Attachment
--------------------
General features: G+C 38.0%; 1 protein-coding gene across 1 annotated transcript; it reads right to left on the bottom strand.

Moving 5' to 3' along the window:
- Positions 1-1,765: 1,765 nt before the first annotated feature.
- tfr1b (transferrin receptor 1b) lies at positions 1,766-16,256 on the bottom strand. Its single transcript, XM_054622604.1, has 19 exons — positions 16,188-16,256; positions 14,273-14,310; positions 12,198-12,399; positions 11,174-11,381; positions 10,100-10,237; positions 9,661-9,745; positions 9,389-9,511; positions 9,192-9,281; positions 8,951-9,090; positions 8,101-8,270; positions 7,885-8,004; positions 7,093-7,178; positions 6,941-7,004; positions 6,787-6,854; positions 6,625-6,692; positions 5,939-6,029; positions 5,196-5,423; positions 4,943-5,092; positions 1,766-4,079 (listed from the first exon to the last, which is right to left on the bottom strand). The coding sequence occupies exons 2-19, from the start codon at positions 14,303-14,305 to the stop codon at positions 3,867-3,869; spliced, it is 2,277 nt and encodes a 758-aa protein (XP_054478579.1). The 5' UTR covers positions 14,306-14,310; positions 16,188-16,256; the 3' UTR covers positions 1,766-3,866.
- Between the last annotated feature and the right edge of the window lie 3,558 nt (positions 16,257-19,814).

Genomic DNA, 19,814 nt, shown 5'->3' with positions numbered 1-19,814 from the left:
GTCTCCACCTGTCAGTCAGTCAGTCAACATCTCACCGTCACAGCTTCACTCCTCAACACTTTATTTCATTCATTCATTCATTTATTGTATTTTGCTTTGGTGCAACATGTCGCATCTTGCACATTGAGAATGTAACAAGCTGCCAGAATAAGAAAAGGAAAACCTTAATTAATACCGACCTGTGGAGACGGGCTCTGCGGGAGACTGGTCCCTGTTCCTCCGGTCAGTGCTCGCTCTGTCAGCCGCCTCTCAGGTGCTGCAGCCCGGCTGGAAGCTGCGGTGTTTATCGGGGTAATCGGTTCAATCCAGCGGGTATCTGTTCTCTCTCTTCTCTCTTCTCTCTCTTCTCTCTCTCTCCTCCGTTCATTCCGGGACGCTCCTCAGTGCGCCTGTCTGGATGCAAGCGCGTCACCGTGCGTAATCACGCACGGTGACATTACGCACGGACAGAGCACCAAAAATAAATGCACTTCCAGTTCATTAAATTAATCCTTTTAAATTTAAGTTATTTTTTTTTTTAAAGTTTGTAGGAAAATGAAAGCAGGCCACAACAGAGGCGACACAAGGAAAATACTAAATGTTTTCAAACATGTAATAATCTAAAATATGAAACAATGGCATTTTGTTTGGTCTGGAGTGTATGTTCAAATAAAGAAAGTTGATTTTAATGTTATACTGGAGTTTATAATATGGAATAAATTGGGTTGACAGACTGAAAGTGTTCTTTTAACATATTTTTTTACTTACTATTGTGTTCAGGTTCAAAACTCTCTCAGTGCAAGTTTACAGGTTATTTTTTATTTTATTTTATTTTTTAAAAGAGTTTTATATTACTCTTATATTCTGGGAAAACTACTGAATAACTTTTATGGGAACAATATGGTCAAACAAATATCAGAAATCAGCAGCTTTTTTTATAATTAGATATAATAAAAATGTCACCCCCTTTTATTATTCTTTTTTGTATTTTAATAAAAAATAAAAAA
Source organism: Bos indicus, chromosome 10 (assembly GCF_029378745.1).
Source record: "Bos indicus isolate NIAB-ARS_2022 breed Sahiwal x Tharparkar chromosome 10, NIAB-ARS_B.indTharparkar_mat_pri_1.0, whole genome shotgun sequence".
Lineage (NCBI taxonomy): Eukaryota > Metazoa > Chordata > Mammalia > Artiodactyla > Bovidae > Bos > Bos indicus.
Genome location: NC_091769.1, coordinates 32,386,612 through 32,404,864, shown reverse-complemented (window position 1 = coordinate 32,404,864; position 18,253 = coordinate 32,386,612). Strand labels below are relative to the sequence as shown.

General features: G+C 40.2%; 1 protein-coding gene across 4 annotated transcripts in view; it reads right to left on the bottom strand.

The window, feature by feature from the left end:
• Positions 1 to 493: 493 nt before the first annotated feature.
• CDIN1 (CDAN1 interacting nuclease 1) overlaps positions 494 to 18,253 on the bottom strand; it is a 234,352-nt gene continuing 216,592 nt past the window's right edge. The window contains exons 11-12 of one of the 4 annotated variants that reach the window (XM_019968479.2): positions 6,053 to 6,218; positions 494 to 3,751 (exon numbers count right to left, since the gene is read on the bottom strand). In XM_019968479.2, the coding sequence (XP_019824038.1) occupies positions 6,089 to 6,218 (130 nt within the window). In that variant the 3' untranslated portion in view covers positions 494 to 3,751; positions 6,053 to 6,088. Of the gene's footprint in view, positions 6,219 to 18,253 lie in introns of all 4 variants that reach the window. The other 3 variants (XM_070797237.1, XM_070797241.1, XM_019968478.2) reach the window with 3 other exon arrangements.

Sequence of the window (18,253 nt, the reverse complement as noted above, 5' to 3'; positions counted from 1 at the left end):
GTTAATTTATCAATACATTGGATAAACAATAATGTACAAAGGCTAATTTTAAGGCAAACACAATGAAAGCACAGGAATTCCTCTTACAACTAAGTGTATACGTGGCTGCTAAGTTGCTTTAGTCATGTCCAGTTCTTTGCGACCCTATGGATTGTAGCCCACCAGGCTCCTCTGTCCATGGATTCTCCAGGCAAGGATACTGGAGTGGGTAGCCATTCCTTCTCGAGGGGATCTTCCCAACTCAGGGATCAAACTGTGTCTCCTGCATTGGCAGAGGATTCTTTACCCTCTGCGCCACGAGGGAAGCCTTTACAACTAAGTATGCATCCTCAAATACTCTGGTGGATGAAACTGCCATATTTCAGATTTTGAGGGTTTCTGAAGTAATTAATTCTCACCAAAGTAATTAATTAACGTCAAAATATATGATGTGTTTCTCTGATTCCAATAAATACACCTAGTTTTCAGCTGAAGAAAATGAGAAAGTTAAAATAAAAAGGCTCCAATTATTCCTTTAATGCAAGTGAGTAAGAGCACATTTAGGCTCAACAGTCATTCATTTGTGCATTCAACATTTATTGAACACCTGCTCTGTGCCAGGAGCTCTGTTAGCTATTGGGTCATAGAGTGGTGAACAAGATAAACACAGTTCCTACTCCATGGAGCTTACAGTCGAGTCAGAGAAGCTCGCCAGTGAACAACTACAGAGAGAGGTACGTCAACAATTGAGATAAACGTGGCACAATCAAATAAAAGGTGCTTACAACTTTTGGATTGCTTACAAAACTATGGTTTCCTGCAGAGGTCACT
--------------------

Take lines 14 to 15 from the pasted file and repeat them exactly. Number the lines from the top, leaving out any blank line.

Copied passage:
• Positions 1 to 493: 493 nt before the first annotated feature.
• CDIN1 (CDAN1 interacting nuclease 1) overlaps positions 494 to 18,253 on the bottom strand; it is a 234,352-nt gene continuing 216,592 nt past the window's right edge. The window contains exons 11-12 of one of the 4 annotated variants that reach the window (XM_019968479.2): positions 6,053 to 6,218; positions 494 to 3,751 (exon numbers count right to left, since the gene is read on the bottom strand). In XM_019968479.2, the coding sequence (XP_019824038.1) occupies positions 6,089 to 6,218 (130 nt within the window). In that variant the 3' untranslated portion in view covers positions 494 to 3,751; positions 6,053 to 6,088. Of the gene's footprint in view, positions 6,219 to 18,253 lie in introns of all 4 variants that reach the window. The other 3 variants (XM_070797237.1, XM_070797241.1, XM_019968478.2) reach the window with 3 other exon arrangements.